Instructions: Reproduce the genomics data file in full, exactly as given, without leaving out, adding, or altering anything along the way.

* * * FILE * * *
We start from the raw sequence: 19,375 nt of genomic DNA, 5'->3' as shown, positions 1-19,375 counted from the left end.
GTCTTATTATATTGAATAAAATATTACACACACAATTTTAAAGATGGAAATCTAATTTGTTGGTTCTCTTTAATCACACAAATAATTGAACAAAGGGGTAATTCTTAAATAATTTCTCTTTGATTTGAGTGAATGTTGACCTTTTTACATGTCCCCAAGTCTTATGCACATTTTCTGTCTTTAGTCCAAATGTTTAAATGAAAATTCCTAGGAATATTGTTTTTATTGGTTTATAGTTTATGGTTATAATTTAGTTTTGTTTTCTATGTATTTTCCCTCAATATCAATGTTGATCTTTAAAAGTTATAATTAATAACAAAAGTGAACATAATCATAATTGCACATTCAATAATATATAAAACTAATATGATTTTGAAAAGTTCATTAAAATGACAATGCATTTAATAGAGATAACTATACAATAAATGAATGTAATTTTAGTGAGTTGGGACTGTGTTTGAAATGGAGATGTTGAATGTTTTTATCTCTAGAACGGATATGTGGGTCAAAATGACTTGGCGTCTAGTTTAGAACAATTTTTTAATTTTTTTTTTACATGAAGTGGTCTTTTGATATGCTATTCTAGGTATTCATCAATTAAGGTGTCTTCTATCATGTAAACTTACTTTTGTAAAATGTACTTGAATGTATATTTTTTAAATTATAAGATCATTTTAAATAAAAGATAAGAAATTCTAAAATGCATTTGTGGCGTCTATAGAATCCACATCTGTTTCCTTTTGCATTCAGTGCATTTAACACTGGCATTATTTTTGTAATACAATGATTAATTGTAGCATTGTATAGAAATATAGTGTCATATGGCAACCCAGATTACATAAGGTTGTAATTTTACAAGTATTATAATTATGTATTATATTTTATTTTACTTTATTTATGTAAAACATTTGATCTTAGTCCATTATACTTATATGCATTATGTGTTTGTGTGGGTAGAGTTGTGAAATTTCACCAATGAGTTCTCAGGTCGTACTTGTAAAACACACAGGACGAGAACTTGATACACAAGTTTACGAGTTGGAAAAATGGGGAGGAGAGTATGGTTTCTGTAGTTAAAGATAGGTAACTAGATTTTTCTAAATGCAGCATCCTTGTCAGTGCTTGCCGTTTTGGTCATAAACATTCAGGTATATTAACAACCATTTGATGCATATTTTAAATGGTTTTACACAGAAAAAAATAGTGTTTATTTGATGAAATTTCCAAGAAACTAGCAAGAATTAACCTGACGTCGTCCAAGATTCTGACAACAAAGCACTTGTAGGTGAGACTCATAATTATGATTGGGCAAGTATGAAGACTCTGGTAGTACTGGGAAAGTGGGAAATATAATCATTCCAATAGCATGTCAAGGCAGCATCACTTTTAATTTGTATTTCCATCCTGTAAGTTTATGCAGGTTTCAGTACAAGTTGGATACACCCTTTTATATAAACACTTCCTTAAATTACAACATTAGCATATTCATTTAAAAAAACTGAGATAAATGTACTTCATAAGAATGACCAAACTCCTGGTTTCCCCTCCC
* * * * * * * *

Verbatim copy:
We start from the raw sequence: 19,375 nt of genomic DNA, 5'->3' as shown, positions 1-19,375 counted from the left end.
GTCTTATTATATTGAATAAAATATTACACACACAATTTTAAAGATGGAAATCTAATTTGTTGGTTCTCTTTAATCACACAAATAATTGAACAAAGGGGTAATTCTTAAATAATTTCTCTTTGATTTGAGTGAATGTTGACCTTTTTACATGTCCCCAAGTCTTATGCACATTTTCTGTCTTTAGTCCAAATGTTTAAATGAAAATTCCTAGGAATATTGTTTTTATTGGTTTATAGTTTATGGTTATAATTTAGTTTTGTTTTCTATGTATTTTCCCTCAATATCAATGTTGATCTTTAAAAGTTATAATTAATAACAAAAGTGAACATAATCATAATTGCACATTCAATAATATATAAAACTAATATGATTTTGAAAAGTTCATTAAAATGACAATGCATTTAATAGAGATAACTATACAATAAATGAATGTAATTTTAGTGAGTTGGGACTGTGTTTGAAATGGAGATGTTGAATGTTTTTATCTCTAGAACGGATATGTGGGTCAAAATGACTTGGCGTCTAGTTTAGAACAATTTTTTAATTTTTTTTTTACATGAAGTGGTCTTTTGATATGCTATTCTAGGTATTCATCAATTAAGGTGTCTTCTATCATGTAAACTTACTTTTGTAAAATGTACTTGAATGTATATTTTTTAAATTATAAGATCATTTTAAATAAAAGATAAGAAATTCTAAAATGCATTTGTGGCGTCTATAGAATCCACATCTGTTTCCTTTTGCATTCAGTGCATTTAACACTGGCATTATTTTTGTAATACAATGATTAATTGTAGCATTGTATAGAAATATAGTGTCATATGGCAACCCAGATTACATAAGGTTGTAATTTTACAAGTATTATAATTATGTATTATATTTTATTTTACTTTATTTATGTAAAACATTTGATCTTAGTCCATTATACTTATATGCATTATGTGTTTGTGTGGGTAGAGTTGTGAAATTTCACCAATGAGTTCTCAGGTCGTACTTGTAAAACACACAGGACGAGAACTTGATACACAAGTTTACGAGTTGGAAAAATGGGGAGGAGAGTATGGTTTCTGTAGTTAAAGATAGGTAACTAGATTTTTCTAAATGCAGCATCCTTGTCAGTGCTTGCCGTTTTGGTCATAAACATTCAGGTATATTAACAACCATTTGATGCATATTTTAAATGGTTTTACACAGAAAAAAATAGTGTTTATTTGATGAAATTTCCAAGAAACTAGCAAGAATTAACCTGACGTCGTCCAAGATTCTGACAACAAAGCACTTGTAGGTGAGACTCATAATTATGATTGGGCAAGTATGAAGACTCTGGTAGTACTGGGAAAGTGGGAAATATAATCATTCCAATAGCATGTCAAGGCAGCATCACTTTTAATTTGTATTTCCATCCTGTAAGTTTATGCAGGTTTCAGTACAAGTTGGATACACCCTTTTATATAAACACTTCCTTAAATTACAACATTAGCATATTCATTTAAAAAAACTGAGATAAATGTACTTCATAAGAATGACCAAACTCCTGGTTTCCCCTCCC